Restoring Default Security Values
Restoring Default Hosts File

Rebooting


Checking Files :

No Trojan Files Found






Removing Temp Files

ADS Check :



Final Check :

catchme 0.3.1361.2 W2K/XP/Vista - rootkit/stealth malware detector by Gmer, http://www.gmer.net
Rootkit scan 2008-08-11 17:57:03
Windows 5.1.2600 Service Pack 2 NTFS

scanning hidden processes ...

scanning hidden services & system hive ...

[HKEY_LOCAL_MACHINE\SYSTEM\CurrentControlSet\Services\d347prt\Cfg\0Jf40]

scanning hidden registry entries ...

[HKEY_LOCAL_MACHINE\SOFTWARE\Microsoft\Windows NT\CurrentVersion\Windows]
"AppInit_DLLs"=""
"DeviceNotSelectedTimeout"="15"
"GDIProcessHandleQuota"=dword:00002710
"Spooler"="yes"
"swapdisk"=""
"TransmissionRetryTimeout"="90"
"USERProcessHandleQuota"=dword:00002710

scanning hidden files ...

scan completed successfully
hidden processes: 0
hidden services: 0
hidden files: 0


Remaining Services :




Authorized Application Key Export:

[HKEY_LOCAL_MACHINE\system\currentcontrolset\services\sharedaccess\parameters\firewallpolicy\standardprofile\authorizedapplications\list]
"%windir%\\system32\\sessmgr.exe"="%windir%\\system32\\sessmgr.exe:*:enabled:@xpsp2res.dll,-22019"
"C:\\Program Files\\Common Files\\McAfee\\MNA\\McNASvc.exe"="C:\\Program Files\\Common Files\\McAfee\\MNA\\McNASvc.exe:*:Enabled:McAfee Network Agent"

[HKEY_LOCAL_MACHINE\system\currentcontrolset\services\sharedaccess\parameters\firewallpolicy\domainprofile\authorizedapplications\list]
"%windir%\\system32\\sessmgr.exe"="%windir%\\system32\\sessmgr.exe:*:enabled:@xpsp2res.dll,-22019"

Remaining Files :



Files with Hidden Attributes :

Sun 10 Aug 2008 20,487 A.SHR --- "C:\Program Files\McAfee\MQC\MRU.bak"
Sun 10 Aug 2008 265 A.SHR --- "C:\Program Files\McAfee\MQC\qcconf.bak"
Sun 10 Aug 2008 0 A.SH. --- "C:\Documents and Settings\All Users\DRM\Cache\Indiv01.tmp"
Sat 21 Jun 2003 377,344 A..H. --- "C:\Program Files\Smart Projects\IsoBuster\Help\AHlp.exe"
Sun 10 Aug 2008 0 A..H. --- "C:\WINDOWS\SoftwareDistribution\Download\4f79e01ce8ee10a7556514a051f797f4\BIT15.tmp"
Sun 10 Aug 2008 0 A..H. --- "C:\WINDOWS\SoftwareDistribution\Download\66b1d8e81a20b4b541ab3e558f2fd638\BIT16.tmp"

Finished!


-----------------------------------------------------------------------------------------------------------------



HERE IS THE REPORT FROM MALWAREBYTES:



Malwarebytes' Anti-Malware 1.24
Database version: 1042
Windows 5.1.2600 Service Pack 2

18:11:29 2008-08-11
mbam-log-8-11-2008 (18-11-29).txt

Scan type: Quick Scan
Objects scanned: 43298
Time elapsed: 5 minute(s), 2 second(s)

Memory Processes Infected: 0
Memory Modules Infected: 0
Registry Keys Infected: 0
Registry Values Infected: 0
Registry Data Items Infected: 0
Folders Infected: 0
Files Infected: 0

Memory Processes Infected:
(No malicious items detected)

Memory Modules Infected:
(No malicious items detected)

Registry Keys Infected:
(No malicious items detected)

Registry Values Infected:
(No malicious items detected)

Registry Data Items Infected:
(No malicious items detected)

Folders Infected:
(No malicious items detected)

Files Infected:
(No malicious items detected)




I guess my machine may not be in such bad shape. Do you think this is just a case where my Security Center settings were changed?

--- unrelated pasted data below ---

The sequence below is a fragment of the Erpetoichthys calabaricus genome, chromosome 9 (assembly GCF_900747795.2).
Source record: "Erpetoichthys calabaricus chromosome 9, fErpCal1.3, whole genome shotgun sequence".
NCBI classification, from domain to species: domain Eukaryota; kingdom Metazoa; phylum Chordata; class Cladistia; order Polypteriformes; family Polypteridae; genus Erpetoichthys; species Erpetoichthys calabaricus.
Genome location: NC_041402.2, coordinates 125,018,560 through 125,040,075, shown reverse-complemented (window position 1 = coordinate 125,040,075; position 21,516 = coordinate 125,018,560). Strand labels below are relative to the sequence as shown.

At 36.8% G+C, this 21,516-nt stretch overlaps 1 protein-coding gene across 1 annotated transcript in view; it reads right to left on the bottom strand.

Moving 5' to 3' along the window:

#4 kblackshear

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Posted 11 August 2008 - 07:25 PM

Just wanted to reply and let you know that I did some further research and was able to resolve my Windows Security Center/Automatic Updates issue. I guess that when I installed that game, the svchost.exe malware must have deleted some registry entries so that the Automatic Updates service was not listed in services.msc. I went to a command prompt and entered "regsvr32 wuaueng.dll", and the Automatic Updates services appeared and the red x icon went away and wscntfy.exe is no longer in my list of processes.

Thank you for your help. If you think there is more I should do to ensure my pc is clean, I would definitely welcome it.

#5 quietman7

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Posted 11 August 2008 - 08:57 PM

Now you should Create a New Restore Point to prevent possible reinfection from an old one. Some of the malware you picked up could have been saved in System Restore. Since this is a protected directory your tools cannot access to delete these files, they sometimes can reinfect your system if you accidentally use an old restore point. Setting a new restore point AFTER cleaning your system will help prevent this and enable your computer to "roll-back" to a clean working state.

The easiest and safest way to do this is:
  • Go to Start > Programs > Accessories > System Tools and click "System Restore".
  • Choose the radio button marked "Create a Restore Point" on the first screen then click "Next". Give the R.P. a name, then click "Create". The new point will be stamped with the current date and time. Keep a log of this so you can find it easily should you need to use System Restore.
  • Then use Disk Cleanup to remove all but the most recently created Restore Point.
  • Go to Start > Run and type: Cleanmgr
  • Click "Ok".
  • Click the "More Options" Tab.
  • Click "Clean Up" in the System Restore section to remove all previous restore points except the newly created one.
Tips to protect yourself against malware and reduce the potential for re-infection:
• "Simple and easy ways to keep your computer safe".
• "How did I get infected?, With steps so it does not happen again!".
• "Best Practices - Internet Safety for 2008".
• "Hardening Windows Security - Part 1 & Part 2".
• "IE Recommended Minimal Security Settings" - "How to Secure Your Web Browser".

• Avoid gaming sites, underground web pages, pirated software sites, and peer-to-peer (P2P) file sharing programs. They are a security risk which can make your computer susceptible to a smörgåsbord of malware infections, remote attacks, exposure of personal information, and identity theft. Many malicious worms and Trojans spread across P2P file sharing networks, gaming and underground sites. Users visiting such pages may see innocuous-looking banner ads containing code which can trigger pop-up ads and Flash ads that install viruses, Trojans and spyware. Ads are a target for hackers because they offer a stealthy way to distribute malware to a wide range of Internet users. The best way to reduce the risk of infection is to avoid these types of web sites and not use any P2P applications.

Read P2P Software User Advisories and Risks of File-Sharing Technology.